The History of England, Volumen1

Longman, Rees, Orme, Brown & Green and J. Taylor, 1830

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Página 224 - To have produced it, to have preserved it, to have matured it, constitute the immortal claim of England upon the esteem of mankind. Her Bacons and Shakespeares, her Miltons and Newtons, with all the truth which they have revealed, and all the generous virtue which they have inspired, are of inferior value when compared with the subjection of men and their rulers to the principles of justice, if, indeed it be not more true that these mighty spirits could not have been formed except under equal laws,...
Página 280 - To a proposal to save his life, a voice replied, " you have caught the fox : if you let him go, you will
Página 42 - In any age or country such a prince would be a prodigy. Perhaps there is no example of any man who so happily combined the magnanimous with the mild virtues, who joined so much energy in war with so remarkable a cultivation of the useful and beautiful arts of peace, and whose versatile faculties were so happily inserted in their due place and measure as to support and secure each other, aud give solidity and strength to the whole character.
Página 236 - I will keep these charters, as I am a man, as I am a Christian, as I am a knight, as I am a king crowned and anointed.
Página 83 - ... are Saxon. Of sixty-nine words which make up the Lord's Prayer, there are only five not Saxon ; the best example of the natural bent of our language, and of the words apt to be chosen by those who speak and write it without design. Of eighty-one words in the soliloquy of Hamlet, thirteen only are of Latin origin . Even in a passage of ninety words in Milton, whose diction is more learned than that of any other poet, there are only sixteen Latin words. In four verses of the authorized version...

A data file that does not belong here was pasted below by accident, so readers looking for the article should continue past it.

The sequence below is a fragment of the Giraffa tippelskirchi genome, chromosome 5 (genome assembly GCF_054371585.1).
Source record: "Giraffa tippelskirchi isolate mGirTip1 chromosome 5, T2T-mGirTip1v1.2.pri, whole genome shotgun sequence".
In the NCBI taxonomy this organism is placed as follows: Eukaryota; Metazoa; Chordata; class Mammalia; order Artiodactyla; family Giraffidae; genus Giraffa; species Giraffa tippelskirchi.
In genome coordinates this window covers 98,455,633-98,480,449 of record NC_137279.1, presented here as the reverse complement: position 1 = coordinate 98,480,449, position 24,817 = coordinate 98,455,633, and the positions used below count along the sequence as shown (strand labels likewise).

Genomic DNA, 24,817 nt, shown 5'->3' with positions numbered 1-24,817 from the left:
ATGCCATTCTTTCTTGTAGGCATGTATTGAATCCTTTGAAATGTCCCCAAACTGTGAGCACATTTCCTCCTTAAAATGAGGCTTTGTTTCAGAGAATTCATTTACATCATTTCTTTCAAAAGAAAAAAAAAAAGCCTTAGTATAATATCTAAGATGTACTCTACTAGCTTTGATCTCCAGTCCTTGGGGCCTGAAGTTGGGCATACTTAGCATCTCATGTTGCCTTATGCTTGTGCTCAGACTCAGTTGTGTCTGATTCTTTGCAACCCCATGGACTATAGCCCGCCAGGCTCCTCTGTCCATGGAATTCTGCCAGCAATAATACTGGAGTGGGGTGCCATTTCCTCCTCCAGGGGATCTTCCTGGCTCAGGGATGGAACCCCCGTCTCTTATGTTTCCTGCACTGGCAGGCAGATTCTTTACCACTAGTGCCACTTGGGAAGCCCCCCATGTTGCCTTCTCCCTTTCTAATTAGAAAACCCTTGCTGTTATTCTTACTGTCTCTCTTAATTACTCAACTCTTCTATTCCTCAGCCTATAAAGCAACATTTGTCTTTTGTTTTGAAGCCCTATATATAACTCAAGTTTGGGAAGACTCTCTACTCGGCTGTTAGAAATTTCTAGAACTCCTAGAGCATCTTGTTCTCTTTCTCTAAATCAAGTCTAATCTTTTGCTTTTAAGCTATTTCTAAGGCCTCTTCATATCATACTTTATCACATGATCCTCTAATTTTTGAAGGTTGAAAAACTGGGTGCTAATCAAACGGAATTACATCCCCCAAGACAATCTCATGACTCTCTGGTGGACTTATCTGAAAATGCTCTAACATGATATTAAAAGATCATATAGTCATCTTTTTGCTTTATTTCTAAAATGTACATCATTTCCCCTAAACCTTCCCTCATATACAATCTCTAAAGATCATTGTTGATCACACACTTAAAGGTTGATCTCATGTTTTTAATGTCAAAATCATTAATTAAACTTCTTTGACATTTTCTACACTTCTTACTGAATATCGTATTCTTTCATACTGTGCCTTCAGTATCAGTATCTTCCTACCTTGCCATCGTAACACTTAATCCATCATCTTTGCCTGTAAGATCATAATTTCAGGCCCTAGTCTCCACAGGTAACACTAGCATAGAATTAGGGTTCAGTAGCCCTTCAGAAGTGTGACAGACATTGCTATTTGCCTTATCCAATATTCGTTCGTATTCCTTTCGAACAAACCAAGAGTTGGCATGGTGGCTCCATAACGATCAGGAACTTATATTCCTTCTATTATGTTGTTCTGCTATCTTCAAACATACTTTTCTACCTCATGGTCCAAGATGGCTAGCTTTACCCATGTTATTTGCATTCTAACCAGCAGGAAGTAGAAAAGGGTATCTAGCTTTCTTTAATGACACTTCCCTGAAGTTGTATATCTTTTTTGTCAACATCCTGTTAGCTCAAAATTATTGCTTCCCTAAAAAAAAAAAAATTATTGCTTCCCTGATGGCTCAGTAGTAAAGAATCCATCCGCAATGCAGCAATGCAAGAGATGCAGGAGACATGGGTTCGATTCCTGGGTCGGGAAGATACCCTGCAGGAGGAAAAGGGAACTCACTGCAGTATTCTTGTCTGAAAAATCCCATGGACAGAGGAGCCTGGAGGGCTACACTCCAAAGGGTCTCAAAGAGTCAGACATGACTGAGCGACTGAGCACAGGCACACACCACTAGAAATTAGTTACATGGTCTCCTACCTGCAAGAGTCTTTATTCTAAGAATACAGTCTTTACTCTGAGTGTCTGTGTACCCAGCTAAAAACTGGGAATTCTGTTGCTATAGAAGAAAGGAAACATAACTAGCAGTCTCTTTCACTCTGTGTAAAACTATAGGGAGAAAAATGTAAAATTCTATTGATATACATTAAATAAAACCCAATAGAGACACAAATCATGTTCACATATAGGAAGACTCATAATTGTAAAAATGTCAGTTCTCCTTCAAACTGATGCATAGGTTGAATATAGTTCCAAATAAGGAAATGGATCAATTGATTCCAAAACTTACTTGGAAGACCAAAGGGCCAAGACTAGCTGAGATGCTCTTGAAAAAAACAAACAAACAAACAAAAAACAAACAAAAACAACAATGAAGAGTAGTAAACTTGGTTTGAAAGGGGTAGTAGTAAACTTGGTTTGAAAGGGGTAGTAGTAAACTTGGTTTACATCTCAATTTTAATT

Página 337 - Now, if it please God, I will help you to govern them better in future." "Fair cousin," replied the abject King, "since it pleaseth you, it pleaseth me mightily.
Página 137 - USURPER. 135 and inflicted on them unutterable tortures. Some they hanged up by the feet, and smoked with foul smoke ; some by the thumbs or by the beard, and hung coats of mail on their feet. They put them into dungeons with adders, and snakes, and toads. Many thousands they wore out with hunger.
Página 279 - aggrieved by the king's ministers against right, in respect to which " grievances no one can recover without a common parliament ; we do " ordain that the king shall hold a parliament once in the year, or twice
Página 240 - He thus unknowingly determined that England was to be a free country ; and he was the blind instrument of disclosing to the world that great institution of representation which was to introduce into popular governments a regularity and order...
Página 77 - Camden says, the ihanes were only dignified by the offices which they bore. Their origin is referred to Canute. (See Sword.) A freeman, not noble, was raised to the rank of a thane by acquiring a certain portion of land, by making three voyages at sea, or by receiving holy orders. (See the article Great...

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